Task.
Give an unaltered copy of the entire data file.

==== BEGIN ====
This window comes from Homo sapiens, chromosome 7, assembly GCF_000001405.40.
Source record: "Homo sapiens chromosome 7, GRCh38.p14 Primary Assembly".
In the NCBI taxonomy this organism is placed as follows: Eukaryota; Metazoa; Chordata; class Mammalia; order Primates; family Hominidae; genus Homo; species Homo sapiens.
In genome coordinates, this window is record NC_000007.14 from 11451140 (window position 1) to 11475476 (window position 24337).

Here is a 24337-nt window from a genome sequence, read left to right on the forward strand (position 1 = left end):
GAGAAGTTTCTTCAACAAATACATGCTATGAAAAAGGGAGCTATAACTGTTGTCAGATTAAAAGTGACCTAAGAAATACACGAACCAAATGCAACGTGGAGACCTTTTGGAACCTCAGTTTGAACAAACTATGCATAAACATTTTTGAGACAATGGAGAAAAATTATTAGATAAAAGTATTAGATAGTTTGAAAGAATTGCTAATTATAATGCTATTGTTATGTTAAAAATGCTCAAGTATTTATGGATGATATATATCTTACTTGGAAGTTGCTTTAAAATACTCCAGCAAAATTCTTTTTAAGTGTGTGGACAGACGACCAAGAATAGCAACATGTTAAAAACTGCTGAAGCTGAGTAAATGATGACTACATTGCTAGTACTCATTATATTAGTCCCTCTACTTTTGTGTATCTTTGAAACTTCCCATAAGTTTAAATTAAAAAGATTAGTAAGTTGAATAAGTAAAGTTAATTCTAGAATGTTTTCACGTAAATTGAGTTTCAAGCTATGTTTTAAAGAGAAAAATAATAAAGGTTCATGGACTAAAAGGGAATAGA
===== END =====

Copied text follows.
This window comes from Homo sapiens, chromosome 7, assembly GCF_000001405.40.
Source record: "Homo sapiens chromosome 7, GRCh38.p14 Primary Assembly".
In the NCBI taxonomy this organism is placed as follows: Eukaryota; Metazoa; Chordata; class Mammalia; order Primates; family Hominidae; genus Homo; species Homo sapiens.
In genome coordinates, this window is record NC_000007.14 from 11451140 (window position 1) to 11475476 (window position 24337).

Here is a 24337-nt window from a genome sequence, read left to right on the forward strand (position 1 = left end):
GAGAAGTTTCTTCAACAAATACATGCTATGAAAAAGGGAGCTATAACTGTTGTCAGATTAAAAGTGACCTAAGAAATACACGAACCAAATGCAACGTGGAGACCTTTTGGAACCTCAGTTTGAACAAACTATGCATAAACATTTTTGAGACAATGGAGAAAAATTATTAGATAAAAGTATTAGATAGTTTGAAAGAATTGCTAATTATAATGCTATTGTTATGTTAAAAATGCTCAAGTATTTATGGATGATATATATCTTACTTGGAAGTTGCTTTAAAATACTCCAGCAAAATTCTTTTTAAGTGTGTGGACAGACGACCAAGAATAGCAACATGTTAAAAACTGCTGAAGCTGAGTAAATGATGACTACATTGCTAGTACTCATTATATTAGTCCCTCTACTTTTGTGTATCTTTGAAACTTCCCATAAGTTTAAATTAAAAAGATTAGTAAGTTGAATAAGTAAAGTTAATTCTAGAATGTTTTCACGTAAATTGAGTTTCAAGCTATGTTTTAAAGAGAAAAATAATAAAGGTTCATGGACTAAAAGGGAATAGA